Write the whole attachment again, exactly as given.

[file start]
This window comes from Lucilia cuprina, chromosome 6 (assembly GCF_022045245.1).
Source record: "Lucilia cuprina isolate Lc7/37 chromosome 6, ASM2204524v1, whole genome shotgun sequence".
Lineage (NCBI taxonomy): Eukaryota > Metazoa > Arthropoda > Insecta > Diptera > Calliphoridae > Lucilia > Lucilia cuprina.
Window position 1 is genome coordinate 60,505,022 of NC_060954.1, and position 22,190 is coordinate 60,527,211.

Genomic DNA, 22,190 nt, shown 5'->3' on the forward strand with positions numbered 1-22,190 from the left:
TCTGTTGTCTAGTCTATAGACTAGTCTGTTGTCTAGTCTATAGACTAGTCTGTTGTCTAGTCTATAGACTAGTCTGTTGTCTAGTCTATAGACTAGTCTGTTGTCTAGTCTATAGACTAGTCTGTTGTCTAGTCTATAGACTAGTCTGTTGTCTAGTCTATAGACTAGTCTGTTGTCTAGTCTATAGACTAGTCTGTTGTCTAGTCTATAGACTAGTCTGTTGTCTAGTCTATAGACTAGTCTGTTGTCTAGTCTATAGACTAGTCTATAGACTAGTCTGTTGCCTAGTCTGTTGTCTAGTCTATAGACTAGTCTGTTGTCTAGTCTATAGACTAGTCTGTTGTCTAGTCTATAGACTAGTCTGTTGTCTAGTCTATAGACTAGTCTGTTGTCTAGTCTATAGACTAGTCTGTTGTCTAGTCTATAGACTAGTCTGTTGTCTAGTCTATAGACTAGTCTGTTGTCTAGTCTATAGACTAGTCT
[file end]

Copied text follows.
This window comes from Lucilia cuprina, chromosome 6 (assembly GCF_022045245.1).
Source record: "Lucilia cuprina isolate Lc7/37 chromosome 6, ASM2204524v1, whole genome shotgun sequence".
Lineage (NCBI taxonomy): Eukaryota > Metazoa > Arthropoda > Insecta > Diptera > Calliphoridae > Lucilia > Lucilia cuprina.
Window position 1 is genome coordinate 60,505,022 of NC_060954.1, and position 22,190 is coordinate 60,527,211.

Genomic DNA, 22,190 nt, shown 5'->3' on the forward strand with positions numbered 1-22,190 from the left:
TCTGTTGTCTAGTCTATAGACTAGTCTGTTGTCTAGTCTATAGACTAGTCTGTTGTCTAGTCTATAGACTAGTCTGTTGTCTAGTCTATAGACTAGTCTGTTGTCTAGTCTATAGACTAGTCTGTTGTCTAGTCTATAGACTAGTCTGTTGTCTAGTCTATAGACTAGTCTGTTGTCTAGTCTATAGACTAGTCTGTTGTCTAGTCTATAGACTAGTCTGTTGTCTAGTCTATAGACTAGTCTGTTGTCTAGTCTATAGACTAGTCTATAGACTAGTCTGTTGCCTAGTCTGTTGTCTAGTCTATAGACTAGTCTGTTGTCTAGTCTATAGACTAGTCTGTTGTCTAGTCTATAGACTAGTCTGTTGTCTAGTCTATAGACTAGTCTGTTGTCTAGTCTATAGACTAGTCTGTTGTCTAGTCTATAGACTAGTCTGTTGTCTAGTCTATAGACTAGTCTGTTGTCTAGTCTATAGACTAGTCT